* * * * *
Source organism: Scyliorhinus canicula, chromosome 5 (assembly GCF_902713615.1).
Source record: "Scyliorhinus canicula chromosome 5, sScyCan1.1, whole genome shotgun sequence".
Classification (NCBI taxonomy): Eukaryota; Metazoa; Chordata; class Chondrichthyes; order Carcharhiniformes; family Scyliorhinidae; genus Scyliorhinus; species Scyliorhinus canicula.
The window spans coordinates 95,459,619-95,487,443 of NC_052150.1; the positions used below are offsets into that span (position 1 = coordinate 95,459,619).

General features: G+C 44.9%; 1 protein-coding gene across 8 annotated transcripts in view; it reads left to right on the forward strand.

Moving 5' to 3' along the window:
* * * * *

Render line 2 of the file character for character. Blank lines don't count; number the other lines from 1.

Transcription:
Source record: "Scyliorhinus canicula chromosome 5, sScyCan1.1, whole genome shotgun sequence".